Adipogenic Differentiation

ADSC can be isolated from human subcutaneous adipose tissue and readily differentiated into cells of the adipocyte lineage. Most importantly, these ADSC-derived adipocytes develop important features known from mature adipocytes, such as lipolytic capacity upon catecholamine stimulation, anti-lipolytic activity mediated by α2-adrenoceptors, and the secretion of typical adipokines, such as adiponectin and leptin [19]. Furthermore, ADSC retain their adipocyte differentiation capacity through multiple passages [19].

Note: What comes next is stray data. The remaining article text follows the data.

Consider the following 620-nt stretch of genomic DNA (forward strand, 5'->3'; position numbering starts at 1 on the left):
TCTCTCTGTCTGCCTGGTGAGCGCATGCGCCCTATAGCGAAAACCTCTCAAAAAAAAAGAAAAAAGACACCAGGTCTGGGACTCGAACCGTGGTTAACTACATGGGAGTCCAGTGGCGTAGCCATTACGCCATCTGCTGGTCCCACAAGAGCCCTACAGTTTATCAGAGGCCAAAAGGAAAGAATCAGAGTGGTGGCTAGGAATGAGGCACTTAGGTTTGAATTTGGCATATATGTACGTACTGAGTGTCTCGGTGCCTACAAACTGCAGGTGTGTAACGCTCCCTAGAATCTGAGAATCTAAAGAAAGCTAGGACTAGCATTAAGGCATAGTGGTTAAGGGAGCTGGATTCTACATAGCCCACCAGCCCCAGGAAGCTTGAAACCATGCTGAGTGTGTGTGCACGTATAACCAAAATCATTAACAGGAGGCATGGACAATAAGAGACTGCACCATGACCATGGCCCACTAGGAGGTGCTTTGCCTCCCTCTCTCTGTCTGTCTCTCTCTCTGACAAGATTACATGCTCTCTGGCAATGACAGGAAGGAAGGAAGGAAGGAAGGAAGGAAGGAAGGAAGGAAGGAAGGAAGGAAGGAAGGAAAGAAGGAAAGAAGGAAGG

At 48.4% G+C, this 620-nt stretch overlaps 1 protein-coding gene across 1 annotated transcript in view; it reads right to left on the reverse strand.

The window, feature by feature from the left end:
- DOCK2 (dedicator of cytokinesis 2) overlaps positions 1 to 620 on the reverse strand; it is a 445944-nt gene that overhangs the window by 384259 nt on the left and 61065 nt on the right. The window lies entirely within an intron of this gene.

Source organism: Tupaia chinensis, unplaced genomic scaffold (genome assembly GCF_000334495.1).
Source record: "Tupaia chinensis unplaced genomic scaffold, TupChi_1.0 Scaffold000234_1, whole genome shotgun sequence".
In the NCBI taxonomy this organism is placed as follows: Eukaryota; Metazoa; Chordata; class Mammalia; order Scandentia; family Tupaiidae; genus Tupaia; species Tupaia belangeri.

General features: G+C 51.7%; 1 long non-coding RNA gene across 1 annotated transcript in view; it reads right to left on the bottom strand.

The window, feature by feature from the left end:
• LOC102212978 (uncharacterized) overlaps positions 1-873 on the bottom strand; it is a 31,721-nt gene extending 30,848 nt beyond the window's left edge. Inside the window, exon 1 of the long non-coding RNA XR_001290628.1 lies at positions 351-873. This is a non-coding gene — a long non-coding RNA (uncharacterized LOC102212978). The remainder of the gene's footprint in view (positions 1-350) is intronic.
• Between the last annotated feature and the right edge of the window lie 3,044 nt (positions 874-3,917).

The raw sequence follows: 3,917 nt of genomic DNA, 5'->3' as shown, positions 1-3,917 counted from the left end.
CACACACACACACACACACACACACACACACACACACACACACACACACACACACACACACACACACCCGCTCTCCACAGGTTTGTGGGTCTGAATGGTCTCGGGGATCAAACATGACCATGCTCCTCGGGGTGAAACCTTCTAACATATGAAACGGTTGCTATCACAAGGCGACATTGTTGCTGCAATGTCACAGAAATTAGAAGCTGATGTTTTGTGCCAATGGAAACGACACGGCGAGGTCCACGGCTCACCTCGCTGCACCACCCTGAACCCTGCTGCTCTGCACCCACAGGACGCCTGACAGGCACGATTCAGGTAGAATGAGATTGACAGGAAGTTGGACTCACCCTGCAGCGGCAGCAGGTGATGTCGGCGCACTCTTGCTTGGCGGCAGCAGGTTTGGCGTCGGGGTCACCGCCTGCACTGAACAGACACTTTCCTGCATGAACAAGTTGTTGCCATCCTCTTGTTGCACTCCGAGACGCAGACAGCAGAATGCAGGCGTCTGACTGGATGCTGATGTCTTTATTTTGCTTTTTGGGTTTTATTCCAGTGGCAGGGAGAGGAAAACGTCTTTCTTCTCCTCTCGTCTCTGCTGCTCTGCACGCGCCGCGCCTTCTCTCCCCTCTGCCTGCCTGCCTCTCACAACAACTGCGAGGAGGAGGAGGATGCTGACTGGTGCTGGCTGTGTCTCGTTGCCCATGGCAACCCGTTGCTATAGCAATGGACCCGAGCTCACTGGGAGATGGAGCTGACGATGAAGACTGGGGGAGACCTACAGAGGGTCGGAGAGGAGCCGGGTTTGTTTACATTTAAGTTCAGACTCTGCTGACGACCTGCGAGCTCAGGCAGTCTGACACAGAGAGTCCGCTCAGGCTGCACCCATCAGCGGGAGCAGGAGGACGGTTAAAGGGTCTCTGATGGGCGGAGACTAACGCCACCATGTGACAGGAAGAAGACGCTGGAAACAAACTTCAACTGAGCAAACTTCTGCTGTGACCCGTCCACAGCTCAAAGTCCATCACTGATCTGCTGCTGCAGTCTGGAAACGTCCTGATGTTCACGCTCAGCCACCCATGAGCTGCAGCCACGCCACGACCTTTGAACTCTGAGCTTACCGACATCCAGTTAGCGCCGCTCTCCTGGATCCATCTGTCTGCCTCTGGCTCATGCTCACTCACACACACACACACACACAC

To date, a human white adipocyte cell line is not commercially available. Thus, most researchers are currently using several rodent cell lines (e.g., mouse 3T3-L1 preadipocytes) or SVF prepared from total adipose tissue followed by hormonal differentiation programs. However, rodent adipocytes and human adipocytes demonstrate species-specific differences, and mature adipocytes differentiated from SVF cannot be expanded. Based on these limitations, ADSC can effectively serve as a source for human white fat cells, and donor-specific cell banks might be easy to establish. Soft tissue defects after trauma, burn injury, or surgery still remain a challenge in plastic and reconstructive surgery, and innovative therapies are needed. Adipose tissue engineering using ADSC subjected to adipogenic differentiation seems to be a highly promising approach [59]. Choi et al. [59] designed injectable poly-lactic-co-glycolic acid spheres, attached MSC after adipogenic differentiation on these spheres, and were successful in generating newly formed adipose tissue in nude mice.